The 2D plan swing of a door family should be created in a separate nested family. This way, you can reuse the family for all doors you create. In this next tutorial, you are going to learn how to create a plan swing family from scratch. This family is made so you can assign any swing angle you wish to use. You can watch the entire tutorial in this video:
This is the third post in our series about doors. Make sure you consulted the previous blog posts on this topic:
1 - CREATE A “GENERIC MODEL” FAMILY
Create a new Revit family using the Metric Generic Model family template. Of course, you can use imperial if you prefer.
2 - SWITCH FAMILY TO DOORS CATEGORY
Go to the Family Category And Parameters menu. Switch the family from the Generic category to the Door category. A couple of new parameters like width and thickness will be created automatically.
3 - CREATE VERTICAL REFERENCE PLANE
Go to the plan view of the family. Create a new reference plane to the left of the existing vertical reference plane. Create a dimension between the two vertical reference planes and assign the Width parameter.
4 - CREATE REFERENCE LINE, ALIGN END POINT TO REFERENCE PLANES
Anytime you want to use an angle parameter inside Revit, you need to create a reference line. Create it along the reference plane on the right, with the first point at the intersection of the reference planes. Then, use the Align tool (shortcut: AL) to align the end point of the reference line to both reference planes. You will have to use tab to toggle among all the options. Click on the lock icon.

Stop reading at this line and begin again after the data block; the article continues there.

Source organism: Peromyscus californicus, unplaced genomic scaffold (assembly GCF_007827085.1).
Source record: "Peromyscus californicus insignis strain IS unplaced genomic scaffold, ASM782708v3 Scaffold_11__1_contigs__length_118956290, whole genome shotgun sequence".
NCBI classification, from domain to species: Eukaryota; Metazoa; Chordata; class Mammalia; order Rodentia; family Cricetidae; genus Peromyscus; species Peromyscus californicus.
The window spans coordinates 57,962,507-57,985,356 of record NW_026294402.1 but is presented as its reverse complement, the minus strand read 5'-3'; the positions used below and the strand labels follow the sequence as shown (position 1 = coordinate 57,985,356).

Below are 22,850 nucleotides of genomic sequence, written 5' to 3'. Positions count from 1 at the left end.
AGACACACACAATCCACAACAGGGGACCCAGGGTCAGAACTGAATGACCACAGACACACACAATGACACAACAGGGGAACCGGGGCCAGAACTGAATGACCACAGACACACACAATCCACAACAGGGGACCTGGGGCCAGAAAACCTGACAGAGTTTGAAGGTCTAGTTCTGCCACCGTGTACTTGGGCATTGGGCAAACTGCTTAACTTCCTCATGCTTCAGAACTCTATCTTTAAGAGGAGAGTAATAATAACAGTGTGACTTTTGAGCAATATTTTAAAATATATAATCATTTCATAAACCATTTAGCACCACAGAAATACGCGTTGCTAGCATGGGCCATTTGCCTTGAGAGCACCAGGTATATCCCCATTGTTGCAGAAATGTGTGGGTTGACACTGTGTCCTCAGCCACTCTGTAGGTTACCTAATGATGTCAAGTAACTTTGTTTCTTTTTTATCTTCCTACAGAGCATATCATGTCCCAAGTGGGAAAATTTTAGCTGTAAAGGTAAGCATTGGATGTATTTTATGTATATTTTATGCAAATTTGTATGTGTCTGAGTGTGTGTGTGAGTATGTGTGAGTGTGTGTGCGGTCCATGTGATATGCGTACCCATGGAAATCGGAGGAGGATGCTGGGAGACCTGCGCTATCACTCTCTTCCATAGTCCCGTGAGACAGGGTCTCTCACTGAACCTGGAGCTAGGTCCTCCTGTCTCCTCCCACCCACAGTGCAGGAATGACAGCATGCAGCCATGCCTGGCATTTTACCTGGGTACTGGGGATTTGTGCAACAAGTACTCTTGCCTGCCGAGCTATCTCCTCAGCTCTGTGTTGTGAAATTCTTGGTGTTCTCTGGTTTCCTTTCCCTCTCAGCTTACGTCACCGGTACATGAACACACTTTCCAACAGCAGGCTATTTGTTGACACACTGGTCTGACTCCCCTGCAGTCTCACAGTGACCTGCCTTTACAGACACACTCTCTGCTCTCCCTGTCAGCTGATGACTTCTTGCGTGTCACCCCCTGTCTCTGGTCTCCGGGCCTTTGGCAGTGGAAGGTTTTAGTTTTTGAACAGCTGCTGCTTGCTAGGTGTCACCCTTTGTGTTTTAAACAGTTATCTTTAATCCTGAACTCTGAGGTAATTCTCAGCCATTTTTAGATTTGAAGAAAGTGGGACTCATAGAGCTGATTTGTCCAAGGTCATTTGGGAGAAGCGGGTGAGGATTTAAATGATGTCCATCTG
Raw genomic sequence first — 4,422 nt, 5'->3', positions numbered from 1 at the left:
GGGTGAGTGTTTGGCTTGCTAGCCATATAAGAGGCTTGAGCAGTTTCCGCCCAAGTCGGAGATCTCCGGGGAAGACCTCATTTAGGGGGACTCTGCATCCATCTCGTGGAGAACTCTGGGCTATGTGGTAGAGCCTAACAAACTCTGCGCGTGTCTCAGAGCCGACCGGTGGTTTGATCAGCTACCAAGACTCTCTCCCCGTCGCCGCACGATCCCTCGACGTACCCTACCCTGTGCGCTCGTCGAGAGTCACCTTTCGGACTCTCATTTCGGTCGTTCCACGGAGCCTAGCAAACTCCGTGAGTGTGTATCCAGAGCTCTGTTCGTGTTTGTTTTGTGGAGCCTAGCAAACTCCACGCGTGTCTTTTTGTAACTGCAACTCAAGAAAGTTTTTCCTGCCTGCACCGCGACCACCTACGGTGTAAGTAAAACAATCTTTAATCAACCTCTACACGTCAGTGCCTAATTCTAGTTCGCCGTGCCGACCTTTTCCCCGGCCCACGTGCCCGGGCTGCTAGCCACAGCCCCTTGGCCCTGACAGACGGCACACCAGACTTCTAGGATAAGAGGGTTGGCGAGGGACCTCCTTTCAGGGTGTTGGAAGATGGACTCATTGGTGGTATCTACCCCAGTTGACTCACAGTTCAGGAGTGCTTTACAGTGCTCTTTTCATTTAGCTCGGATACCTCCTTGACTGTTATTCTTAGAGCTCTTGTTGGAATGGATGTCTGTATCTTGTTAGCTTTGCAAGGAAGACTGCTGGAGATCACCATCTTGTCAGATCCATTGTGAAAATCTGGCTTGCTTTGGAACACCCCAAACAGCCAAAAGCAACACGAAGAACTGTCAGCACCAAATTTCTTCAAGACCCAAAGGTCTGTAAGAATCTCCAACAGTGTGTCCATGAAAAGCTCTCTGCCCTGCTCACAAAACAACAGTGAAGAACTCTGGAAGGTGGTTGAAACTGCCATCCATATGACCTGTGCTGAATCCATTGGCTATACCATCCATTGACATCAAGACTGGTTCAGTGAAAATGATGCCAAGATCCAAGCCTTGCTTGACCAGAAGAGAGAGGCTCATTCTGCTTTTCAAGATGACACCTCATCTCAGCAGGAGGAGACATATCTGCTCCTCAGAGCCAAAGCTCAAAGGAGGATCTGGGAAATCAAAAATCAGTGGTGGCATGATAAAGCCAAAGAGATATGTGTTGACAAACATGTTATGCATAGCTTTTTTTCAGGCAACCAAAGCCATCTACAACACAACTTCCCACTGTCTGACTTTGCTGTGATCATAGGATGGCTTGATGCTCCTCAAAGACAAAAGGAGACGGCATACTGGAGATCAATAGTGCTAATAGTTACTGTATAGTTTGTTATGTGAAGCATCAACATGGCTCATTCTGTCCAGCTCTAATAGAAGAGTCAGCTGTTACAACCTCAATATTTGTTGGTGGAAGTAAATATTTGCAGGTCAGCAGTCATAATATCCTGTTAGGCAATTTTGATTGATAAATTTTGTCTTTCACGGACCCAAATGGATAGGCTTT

5 - ASSIGN WIDTH AND ANGLE PARAMETERS
Create a dimension to link each endpoint of the reference line. Assign the width parameter to the dimension. Then, create an angle dimension between the horizontal reference plane and the reference line. Create a new instance parameter for the angle value. Call it “Swing Angle” and use the Graphics category for grouping. Lock all dimensions.
6 - TEST THE ANGLE
Angle values with reference lines can sometimes be buggy. To make sure everything works fine, change the Actual Angle to test a few different values. Make sure to try the important 90, 180 and 270 values along with a few random angles.
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7 - CREATE 3 MORE REFERENCE LINES
Create 3 more reference lines to match the outlines of the door in plan view. Add a “thickness” dimension label. Then, add angle dimensions between each reference line. They should all be 90. Lock them all.
8 - CREATE MASKING REGION AND ALIGN
Go to the “Annotate” tab and select the “Masking Region” tool. Select the Panel [cut] line style. Use the Pick Lines option and click on each reference line. Make sure to click on the lock icon. Warning: the first line you pick should be the reference line at the bottom/left in the image. Then, pick and lock the small lines and finally the original reference line. For unknown reasons, you will get problems in your family if you don’t respect this creation order.
Click the green check to complete. Again, you should test multiple angles to make sure the family works.
9 - CREATE A “DOOR SWING” LINE STYLE
In the Manage tab, click on Object Style. Create a new door model subcategory called “Plan Swing”.
10 - CREATE DOOR SWING ARC LINE
Go to the Annotate tab and select the Symbolic Lines tool. Create an arc line using the new Plan Swing [projection] line style. Use the Center-ends arc draw option. Click once at the intersection of the center reference planes, then again at the left reference plane and finally click on the reference line current position.